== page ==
The most amazing thing about the four days I was in the anesthesia-induced coma was the support my family received from the community, especially my church, Sunset Canyon Baptist Church. The church, especially, and my extended family were there as Amy had to go through it without me (for obvious reasons), and from support, to family arrangements, to medical decisions, to dealing with insurance carriers, to a thousand other things, Amy and my kids were walked with during this second trial.
The church was giving in so many ways, but the piece that I’ll share with you is our son Jacob’s birth. You see, I was still in the hospital at St. David’s Main, which is in downtown Austin. I wasn’t there for a month and a half of Amy’s pregnancy, though she was there for my time at St. David’s South (the hospital actually gave her a room so she stayed with me or around me for two weeks!), she actually came to see me at St. David’s Main, where I was getting rehabilitation therapy for six weeks, just about every day. But that’s her seeing me, not me being with her and walking with her during the latter stages of her pregnancy!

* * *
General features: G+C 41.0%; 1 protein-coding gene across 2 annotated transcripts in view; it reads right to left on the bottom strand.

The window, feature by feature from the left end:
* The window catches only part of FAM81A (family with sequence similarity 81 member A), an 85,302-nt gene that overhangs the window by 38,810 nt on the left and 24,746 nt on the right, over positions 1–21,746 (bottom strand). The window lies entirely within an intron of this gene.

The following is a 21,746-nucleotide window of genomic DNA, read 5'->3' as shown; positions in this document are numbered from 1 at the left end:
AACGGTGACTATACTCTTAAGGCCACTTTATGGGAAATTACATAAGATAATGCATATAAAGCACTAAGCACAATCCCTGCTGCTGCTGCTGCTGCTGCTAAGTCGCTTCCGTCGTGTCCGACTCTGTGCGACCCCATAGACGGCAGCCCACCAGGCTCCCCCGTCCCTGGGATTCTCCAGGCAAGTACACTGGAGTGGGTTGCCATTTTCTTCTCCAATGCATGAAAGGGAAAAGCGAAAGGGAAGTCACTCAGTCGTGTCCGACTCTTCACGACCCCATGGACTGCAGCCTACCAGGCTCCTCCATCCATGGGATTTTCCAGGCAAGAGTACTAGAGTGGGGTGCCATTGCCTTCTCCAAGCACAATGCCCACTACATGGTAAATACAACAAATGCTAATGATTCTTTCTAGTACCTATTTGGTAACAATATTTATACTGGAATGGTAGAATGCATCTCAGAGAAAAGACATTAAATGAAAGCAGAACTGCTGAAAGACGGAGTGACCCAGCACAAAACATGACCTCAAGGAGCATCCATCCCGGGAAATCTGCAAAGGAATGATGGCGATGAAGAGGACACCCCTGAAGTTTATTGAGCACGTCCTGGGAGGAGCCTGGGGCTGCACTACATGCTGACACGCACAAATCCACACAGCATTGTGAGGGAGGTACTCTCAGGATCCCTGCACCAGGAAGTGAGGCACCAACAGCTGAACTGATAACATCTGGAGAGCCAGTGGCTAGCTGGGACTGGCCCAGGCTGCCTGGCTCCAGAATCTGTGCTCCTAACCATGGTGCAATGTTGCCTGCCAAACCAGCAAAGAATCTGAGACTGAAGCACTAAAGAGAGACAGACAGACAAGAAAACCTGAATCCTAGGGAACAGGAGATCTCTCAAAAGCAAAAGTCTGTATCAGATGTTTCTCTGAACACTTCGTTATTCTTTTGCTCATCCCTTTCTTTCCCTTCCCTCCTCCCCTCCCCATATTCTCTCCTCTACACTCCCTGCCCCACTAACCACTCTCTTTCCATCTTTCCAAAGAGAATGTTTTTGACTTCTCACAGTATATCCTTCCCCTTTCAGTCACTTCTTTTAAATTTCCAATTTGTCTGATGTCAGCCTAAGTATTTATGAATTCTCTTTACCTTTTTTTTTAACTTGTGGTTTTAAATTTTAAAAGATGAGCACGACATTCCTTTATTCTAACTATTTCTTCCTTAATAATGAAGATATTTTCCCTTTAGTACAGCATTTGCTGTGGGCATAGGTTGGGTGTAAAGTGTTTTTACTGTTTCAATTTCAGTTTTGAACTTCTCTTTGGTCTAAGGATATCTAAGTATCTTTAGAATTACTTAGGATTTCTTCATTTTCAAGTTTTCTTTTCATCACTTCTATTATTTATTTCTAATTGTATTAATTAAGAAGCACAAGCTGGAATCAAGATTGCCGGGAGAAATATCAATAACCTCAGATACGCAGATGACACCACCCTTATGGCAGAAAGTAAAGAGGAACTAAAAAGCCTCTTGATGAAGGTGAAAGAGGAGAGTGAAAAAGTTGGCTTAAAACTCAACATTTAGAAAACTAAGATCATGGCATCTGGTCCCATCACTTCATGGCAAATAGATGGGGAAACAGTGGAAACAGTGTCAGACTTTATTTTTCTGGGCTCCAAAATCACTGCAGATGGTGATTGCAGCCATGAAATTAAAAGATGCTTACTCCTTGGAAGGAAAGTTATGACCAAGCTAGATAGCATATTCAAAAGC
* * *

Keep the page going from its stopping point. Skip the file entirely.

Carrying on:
The extended family and church were there, but Deanne Poe was the catalyst, especially on the day Amy started to get actual labor pains. I say that because Deanne took my place, and I’m grateful. The members of our family, especially Amy’s mom, provided care, especially after the birth (because Amy’s Mom, Nancy Parmeter, stayed at our house for six weeks until I came home (and Jacob’s birth was during that time)), but it was Deanne that stepped up when I was in rehab and took charge that day.